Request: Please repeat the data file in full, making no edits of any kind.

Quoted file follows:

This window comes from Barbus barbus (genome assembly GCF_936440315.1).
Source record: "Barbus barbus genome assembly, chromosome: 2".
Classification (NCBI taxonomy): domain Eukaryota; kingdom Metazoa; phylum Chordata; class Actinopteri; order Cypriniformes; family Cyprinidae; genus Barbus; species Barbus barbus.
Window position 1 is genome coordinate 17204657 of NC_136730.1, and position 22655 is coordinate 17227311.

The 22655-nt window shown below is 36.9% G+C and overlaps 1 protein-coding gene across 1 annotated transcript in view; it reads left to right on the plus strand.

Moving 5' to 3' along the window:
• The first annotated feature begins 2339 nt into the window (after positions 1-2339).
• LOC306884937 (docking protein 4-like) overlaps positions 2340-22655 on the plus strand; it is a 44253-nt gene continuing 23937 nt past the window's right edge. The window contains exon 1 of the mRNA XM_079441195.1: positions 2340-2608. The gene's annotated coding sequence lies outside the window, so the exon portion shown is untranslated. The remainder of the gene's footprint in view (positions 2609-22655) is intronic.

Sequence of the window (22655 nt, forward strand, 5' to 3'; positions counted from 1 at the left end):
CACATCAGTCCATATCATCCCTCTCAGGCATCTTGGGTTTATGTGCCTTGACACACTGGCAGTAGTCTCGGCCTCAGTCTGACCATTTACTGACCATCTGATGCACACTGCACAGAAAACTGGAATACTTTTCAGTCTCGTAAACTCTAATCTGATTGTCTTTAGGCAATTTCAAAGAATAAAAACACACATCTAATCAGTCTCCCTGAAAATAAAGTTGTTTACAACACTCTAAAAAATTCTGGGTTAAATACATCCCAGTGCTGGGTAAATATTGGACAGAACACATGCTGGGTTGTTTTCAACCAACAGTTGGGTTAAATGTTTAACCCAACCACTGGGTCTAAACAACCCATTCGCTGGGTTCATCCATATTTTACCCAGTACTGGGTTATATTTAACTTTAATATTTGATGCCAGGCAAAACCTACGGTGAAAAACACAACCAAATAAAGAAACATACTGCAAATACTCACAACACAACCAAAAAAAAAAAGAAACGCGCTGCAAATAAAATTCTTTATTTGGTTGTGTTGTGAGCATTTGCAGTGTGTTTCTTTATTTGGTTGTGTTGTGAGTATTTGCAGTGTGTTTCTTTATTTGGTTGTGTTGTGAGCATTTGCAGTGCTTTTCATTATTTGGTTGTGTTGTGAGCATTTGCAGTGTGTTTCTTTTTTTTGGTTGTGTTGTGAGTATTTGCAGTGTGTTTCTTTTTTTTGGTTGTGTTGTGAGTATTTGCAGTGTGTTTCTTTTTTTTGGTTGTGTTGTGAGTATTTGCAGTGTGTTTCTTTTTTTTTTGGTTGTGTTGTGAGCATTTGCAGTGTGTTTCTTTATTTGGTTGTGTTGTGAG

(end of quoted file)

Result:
This window comes from Barbus barbus (genome assembly GCF_936440315.1).
Source record: "Barbus barbus genome assembly, chromosome: 2".
Classification (NCBI taxonomy): domain Eukaryota; kingdom Metazoa; phylum Chordata; class Actinopteri; order Cypriniformes; family Cyprinidae; genus Barbus; species Barbus barbus.
Window position 1 is genome coordinate 17204657 of NC_136730.1, and position 22655 is coordinate 17227311.

The 22655-nt window shown below is 36.9% G+C and overlaps 1 protein-coding gene across 1 annotated transcript in view; it reads left to right on the plus strand.

Moving 5' to 3' along the window:
• The first annotated feature begins 2339 nt into the window (after positions 1-2339).
• LOC306884937 (docking protein 4-like) overlaps positions 2340-22655 on the plus strand; it is a 44253-nt gene continuing 23937 nt past the window's right edge. The window contains exon 1 of the mRNA XM_079441195.1: positions 2340-2608. The gene's annotated coding sequence lies outside the window, so the exon portion shown is untranslated. The remainder of the gene's footprint in view (positions 2609-22655) is intronic.

Sequence of the window (22655 nt, forward strand, 5' to 3'; positions counted from 1 at the left end):
CACATCAGTCCATATCATCCCTCTCAGGCATCTTGGGTTTATGTGCCTTGACACACTGGCAGTAGTCTCGGCCTCAGTCTGACCATTTACTGACCATCTGATGCACACTGCACAGAAAACTGGAATACTTTTCAGTCTCGTAAACTCTAATCTGATTGTCTTTAGGCAATTTCAAAGAATAAAAACACACATCTAATCAGTCTCCCTGAAAATAAAGTTGTTTACAACACTCTAAAAAATTCTGGGTTAAATACATCCCAGTGCTGGGTAAATATTGGACAGAACACATGCTGGGTTGTTTTCAACCAACAGTTGGGTTAAATGTTTAACCCAACCACTGGGTCTAAACAACCCATTCGCTGGGTTCATCCATATTTTACCCAGTACTGGGTTATATTTAACTTTAATATTTGATGCCAGGCAAAACCTACGGTGAAAAACACAACCAAATAAAGAAACATACTGCAAATACTCACAACACAACCAAAAAAAAAAAGAAACGCGCTGCAAATAAAATTCTTTATTTGGTTGTGTTGTGAGCATTTGCAGTGTGTTTCTTTATTTGGTTGTGTTGTGAGTATTTGCAGTGTGTTTCTTTATTTGGTTGTGTTGTGAGCATTTGCAGTGCTTTTCATTATTTGGTTGTGTTGTGAGCATTTGCAGTGTGTTTCTTTTTTTTGGTTGTGTTGTGAGTATTTGCAGTGTGTTTCTTTTTTTTGGTTGTGTTGTGAGTATTTGCAGTGTGTTTCTTTTTTTTGGTTGTGTTGTGAGTATTTGCAGTGTGTTTCTTTTTTTTTTGGTTGTGTTGTGAGCATTTGCAGTGTGTTTCTTTATTTGGTTGTGTTGTGAG